Burgess believes there needs to be more education, awareness and acceptance surrounding Jehovah’s Witnesses’ refusal of blood. There is a common misconception that the religion doesn’t believe in modern medicine, but Jehovah’s Witness hospital liaison committees work with health care providers to clarify ethical issues and help congregants find the best medical care that fits within the boundaries of the group’s core beliefs.

“I was never interested in martyring myself, and I had no desire to die,” Burgess said. “I was determined to fight with every fiber of my being, but I was also determined to be faithful to my beliefs.”

Treating a patient who falls outside the standard boundaries isn’t easy, but it’s doable.

“This was extraordinarily challenging,” Shah said. “She is young, and I want to go full-court press. I want to do everything I can knowing she’s young enough and healthy enough to tolerate it. But she’s made her wishes clear. I appreciate that, and I am not going to go beyond that.”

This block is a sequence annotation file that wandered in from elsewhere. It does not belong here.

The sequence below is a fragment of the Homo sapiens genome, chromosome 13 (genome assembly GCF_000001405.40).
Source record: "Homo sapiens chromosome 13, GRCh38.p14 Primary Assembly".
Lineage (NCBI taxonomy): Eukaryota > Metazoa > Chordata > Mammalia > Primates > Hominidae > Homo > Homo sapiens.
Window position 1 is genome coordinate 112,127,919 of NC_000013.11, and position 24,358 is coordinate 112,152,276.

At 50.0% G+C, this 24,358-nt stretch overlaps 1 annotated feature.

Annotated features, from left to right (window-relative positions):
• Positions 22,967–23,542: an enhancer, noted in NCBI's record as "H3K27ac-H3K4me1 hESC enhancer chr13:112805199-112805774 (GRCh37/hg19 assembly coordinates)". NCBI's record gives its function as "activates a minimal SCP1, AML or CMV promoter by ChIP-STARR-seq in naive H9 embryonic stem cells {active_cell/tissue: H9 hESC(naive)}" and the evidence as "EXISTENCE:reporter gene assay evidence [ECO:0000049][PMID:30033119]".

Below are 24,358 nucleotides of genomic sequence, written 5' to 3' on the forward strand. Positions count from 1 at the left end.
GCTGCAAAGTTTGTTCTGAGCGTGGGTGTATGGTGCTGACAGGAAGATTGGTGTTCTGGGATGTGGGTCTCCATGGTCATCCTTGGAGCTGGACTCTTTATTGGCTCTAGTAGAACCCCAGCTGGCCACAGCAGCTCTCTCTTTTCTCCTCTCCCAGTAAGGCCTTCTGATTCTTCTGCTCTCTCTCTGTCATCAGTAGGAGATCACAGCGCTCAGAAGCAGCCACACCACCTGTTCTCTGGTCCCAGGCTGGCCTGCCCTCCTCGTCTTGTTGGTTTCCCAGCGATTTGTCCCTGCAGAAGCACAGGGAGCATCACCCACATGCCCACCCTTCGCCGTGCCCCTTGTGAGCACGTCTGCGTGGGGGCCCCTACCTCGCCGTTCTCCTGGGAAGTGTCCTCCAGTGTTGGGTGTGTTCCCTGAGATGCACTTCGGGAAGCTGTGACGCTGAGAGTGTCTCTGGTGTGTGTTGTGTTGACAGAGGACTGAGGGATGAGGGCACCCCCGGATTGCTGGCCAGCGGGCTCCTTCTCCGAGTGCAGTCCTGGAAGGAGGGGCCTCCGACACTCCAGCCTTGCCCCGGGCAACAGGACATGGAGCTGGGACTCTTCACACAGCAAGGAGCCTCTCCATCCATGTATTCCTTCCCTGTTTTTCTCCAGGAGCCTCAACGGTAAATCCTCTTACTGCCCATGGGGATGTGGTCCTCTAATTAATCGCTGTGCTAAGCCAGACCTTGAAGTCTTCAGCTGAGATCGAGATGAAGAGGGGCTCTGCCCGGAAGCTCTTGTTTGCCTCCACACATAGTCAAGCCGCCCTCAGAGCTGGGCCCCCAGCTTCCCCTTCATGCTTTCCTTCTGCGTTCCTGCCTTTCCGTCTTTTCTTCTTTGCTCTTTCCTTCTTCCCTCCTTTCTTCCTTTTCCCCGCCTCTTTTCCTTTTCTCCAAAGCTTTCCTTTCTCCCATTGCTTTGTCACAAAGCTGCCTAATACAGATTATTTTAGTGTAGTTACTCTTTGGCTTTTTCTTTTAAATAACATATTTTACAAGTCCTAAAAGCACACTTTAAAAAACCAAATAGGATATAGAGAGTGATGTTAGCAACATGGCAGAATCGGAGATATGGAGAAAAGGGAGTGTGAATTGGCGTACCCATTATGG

Comfort, Endurance, Hope

On one evening in early June, Burgess and her family walk into the Jehovah’s Witness meeting hall, escaping the summer heat. Inside, she is met with a different kind of warmth.

Burgess receives a warm welcome back at her first meeting since her cancer diagnosis.

Burgess receives a warm welcome back at her first meeting since her cancer diagnosis.

Big, lingering hugs and well-wishes surround her. It’s the first Thursday evening meeting that Burgess has attended in person since the pandemic. She’s wearing a mask — still cautious about being immunocompromised — but it can’t hide her giant smile.

She sits in the second row, listening to Bible passages and reflections on themes like comfort, endurance and hope. It’s what got her through her battle. It’s what her congregation and faith will always offer.

“My body has been through the ringer, but I am alive,” Burgess said. “I fought blood cancer without blood and won.”

This article originally appeared in Moffitt's Momentum magazine.